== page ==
MCLawCh3notes

MCLawCh3notes - Basicconceptsneededtounderstandwhen

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Basic concepts needed to understand when  and how the First Amendment guarantees  freedom to communications practitioners and  when it restricts the applicability of other  laws.
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The first 10 Amendments to the U.S. Constitution are  commonly referred to as the  Bill of Rights , but that is a  misnomer because they describe freedoms and liberties, but  not rights. Freedoms , or liberties, are exercised by individuals without  restrictions from government. A freedom limits the actions   a government can use against its citizens. Rights  (civil rights) are privileges and immunities  guaranteed to U.S. citizens, which the national government  and the individual state governments must protect from  arbitrary infringement.
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Freedoms  are inherent by virtue of U.S. citizenship  and both federal and state governments must do  nothing that violates such freedoms as are expressed  in the  Bill of Rights . Civil Rights require federal and state government  action to protect. Most important to remember is that there are no  laws based on the First Amendment, for the reasons  expressed above, that restrict the conduct of any  private individual or corporation.
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States are not required to provide all of the freedoms  described in the Bill of Rights Can cause conflict between state laws and First Amendment  liberties Not until the end of the 19 th  century did the U.S.  Supreme Court impose the basic requirements of the  Bill of Rights  on both the federal and state governments Concepts of “freedom of speech” and “freedom of the press”  did not have any significant meaning until 1920’s and 1930’s Idea that these freedoms should be considered clear limitations  on federal or state governmental actions evolved slowly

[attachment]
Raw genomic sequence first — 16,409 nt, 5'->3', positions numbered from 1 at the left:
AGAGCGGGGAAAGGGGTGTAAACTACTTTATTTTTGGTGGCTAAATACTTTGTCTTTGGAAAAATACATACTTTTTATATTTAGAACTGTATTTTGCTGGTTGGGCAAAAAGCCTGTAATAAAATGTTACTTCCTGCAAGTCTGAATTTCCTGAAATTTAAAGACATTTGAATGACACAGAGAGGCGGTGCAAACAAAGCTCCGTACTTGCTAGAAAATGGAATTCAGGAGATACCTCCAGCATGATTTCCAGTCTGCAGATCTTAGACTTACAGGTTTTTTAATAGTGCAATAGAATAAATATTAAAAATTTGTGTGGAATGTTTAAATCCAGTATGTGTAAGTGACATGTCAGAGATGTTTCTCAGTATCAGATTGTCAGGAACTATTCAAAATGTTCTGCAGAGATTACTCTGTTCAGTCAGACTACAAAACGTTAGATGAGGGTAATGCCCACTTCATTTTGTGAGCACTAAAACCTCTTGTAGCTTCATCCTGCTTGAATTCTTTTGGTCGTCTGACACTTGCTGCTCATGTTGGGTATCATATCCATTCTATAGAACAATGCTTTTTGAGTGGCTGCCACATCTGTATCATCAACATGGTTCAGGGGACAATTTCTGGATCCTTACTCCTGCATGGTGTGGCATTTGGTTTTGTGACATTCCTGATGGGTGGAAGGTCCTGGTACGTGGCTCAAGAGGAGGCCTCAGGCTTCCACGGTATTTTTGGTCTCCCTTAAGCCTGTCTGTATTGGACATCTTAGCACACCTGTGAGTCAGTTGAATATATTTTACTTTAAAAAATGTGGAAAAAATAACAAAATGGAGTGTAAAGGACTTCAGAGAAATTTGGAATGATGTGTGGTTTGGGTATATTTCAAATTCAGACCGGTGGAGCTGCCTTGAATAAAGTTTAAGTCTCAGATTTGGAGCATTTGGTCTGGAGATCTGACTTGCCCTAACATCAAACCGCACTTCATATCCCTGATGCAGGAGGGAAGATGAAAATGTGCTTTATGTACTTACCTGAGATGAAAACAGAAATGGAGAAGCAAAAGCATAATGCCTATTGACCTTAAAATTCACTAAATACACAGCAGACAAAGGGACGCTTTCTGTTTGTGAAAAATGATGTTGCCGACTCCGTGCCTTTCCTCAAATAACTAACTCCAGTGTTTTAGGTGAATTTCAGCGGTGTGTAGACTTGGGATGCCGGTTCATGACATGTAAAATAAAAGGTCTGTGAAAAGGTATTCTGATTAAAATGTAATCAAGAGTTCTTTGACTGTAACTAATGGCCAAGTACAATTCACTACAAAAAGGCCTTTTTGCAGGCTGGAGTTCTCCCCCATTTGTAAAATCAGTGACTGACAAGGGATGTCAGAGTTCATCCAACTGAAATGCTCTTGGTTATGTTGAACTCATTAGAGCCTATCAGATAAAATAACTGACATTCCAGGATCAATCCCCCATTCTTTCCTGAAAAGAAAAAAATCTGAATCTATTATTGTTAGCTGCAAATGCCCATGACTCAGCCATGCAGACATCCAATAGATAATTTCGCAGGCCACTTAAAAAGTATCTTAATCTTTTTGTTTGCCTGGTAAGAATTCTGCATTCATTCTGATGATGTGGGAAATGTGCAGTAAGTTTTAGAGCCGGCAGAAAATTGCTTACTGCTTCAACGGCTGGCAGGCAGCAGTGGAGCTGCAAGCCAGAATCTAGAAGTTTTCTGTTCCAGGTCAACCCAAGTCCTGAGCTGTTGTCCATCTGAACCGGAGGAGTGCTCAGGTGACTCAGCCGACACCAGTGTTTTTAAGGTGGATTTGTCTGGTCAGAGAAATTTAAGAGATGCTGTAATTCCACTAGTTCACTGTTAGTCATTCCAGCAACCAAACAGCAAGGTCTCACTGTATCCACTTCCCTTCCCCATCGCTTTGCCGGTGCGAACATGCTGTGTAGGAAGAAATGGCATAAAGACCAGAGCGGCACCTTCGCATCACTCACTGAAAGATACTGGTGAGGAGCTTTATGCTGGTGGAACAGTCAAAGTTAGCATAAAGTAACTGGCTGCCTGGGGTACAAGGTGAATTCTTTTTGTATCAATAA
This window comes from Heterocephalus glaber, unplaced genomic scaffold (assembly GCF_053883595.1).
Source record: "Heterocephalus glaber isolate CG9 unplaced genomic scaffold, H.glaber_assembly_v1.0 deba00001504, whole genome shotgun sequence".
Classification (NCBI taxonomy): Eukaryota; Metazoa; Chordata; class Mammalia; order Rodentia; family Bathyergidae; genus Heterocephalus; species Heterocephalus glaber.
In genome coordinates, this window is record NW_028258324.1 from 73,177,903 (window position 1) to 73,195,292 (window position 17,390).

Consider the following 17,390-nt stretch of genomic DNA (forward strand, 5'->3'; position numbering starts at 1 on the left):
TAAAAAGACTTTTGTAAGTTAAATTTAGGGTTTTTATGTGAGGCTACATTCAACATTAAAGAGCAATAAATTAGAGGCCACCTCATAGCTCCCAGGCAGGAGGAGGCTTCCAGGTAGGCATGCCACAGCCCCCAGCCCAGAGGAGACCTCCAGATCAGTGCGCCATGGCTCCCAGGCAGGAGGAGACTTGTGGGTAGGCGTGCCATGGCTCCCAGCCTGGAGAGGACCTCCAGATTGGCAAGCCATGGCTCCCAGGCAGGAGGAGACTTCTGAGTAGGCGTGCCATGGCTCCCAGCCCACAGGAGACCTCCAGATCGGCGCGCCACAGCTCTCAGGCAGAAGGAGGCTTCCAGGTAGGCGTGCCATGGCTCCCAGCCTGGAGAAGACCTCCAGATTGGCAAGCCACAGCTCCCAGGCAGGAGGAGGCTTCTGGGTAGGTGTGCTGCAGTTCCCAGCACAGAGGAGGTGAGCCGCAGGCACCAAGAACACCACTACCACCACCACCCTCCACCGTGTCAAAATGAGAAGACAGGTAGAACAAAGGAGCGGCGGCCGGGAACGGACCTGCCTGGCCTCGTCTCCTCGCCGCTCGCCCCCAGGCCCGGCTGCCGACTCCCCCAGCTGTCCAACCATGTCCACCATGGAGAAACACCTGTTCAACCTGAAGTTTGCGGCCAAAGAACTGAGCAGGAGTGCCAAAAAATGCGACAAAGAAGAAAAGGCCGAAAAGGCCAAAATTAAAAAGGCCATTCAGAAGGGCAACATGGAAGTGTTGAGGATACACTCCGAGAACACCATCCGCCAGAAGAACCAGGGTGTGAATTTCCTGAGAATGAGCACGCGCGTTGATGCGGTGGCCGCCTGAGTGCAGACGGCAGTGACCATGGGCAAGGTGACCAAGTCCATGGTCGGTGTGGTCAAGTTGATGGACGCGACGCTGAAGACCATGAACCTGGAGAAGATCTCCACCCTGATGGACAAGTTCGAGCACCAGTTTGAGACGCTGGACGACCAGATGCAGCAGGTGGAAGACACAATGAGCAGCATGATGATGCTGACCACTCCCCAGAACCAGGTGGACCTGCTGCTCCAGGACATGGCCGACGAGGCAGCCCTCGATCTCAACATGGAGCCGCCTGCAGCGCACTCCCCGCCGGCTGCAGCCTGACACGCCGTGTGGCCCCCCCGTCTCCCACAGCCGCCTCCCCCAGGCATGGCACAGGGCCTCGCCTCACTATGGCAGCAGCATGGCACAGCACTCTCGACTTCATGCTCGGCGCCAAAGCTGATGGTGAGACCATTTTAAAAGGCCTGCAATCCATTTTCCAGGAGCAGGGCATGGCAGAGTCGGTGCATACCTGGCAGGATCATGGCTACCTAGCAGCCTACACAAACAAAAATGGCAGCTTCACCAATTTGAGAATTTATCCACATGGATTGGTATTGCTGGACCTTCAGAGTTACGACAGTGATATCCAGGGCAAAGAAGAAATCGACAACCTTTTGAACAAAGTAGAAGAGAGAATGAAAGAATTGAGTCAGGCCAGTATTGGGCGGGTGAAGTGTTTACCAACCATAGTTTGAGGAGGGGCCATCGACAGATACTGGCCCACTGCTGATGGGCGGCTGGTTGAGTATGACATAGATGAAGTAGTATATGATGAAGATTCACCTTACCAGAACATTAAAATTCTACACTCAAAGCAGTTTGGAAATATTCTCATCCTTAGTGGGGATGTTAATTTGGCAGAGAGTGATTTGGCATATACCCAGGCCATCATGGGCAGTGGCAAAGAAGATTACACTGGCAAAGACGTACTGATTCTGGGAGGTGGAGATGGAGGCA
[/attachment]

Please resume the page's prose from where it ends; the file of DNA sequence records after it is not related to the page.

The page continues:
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Gitlow v. New York   (1925) First time U.S. Supreme Court recognized freedom of speech as  a fundamental liberty Near v. Minnesota   (1931) First time U.S. Supreme Court recognized freedom of the press  from prior restraint as a fundamental freedom subject to full  constitutional protection from restriction by state laws Process of Absorption  ( Incorporation ) is the process  by which the U.S. Supreme Court recognizes a specific  freedom  as fundamental and therefore given  constitutional protection from state government  intrusion.
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Principles of Incorporation Essentially 5 paradigms that dominate application of  incorporation: Case-by-case fairness Selective Incorporation Selective Incorporation “Plus” Total Incorporation Total Incorporation “Plus” See Exhibit 3.1 on page 64 in text for summary
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Case-by-Case Fairness
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This document was uploaded on 10/27/2011 for the course MCOM 3320 at Texas Tech.

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MCLawCh3notes - Basicconceptsneededtounderstandwhen

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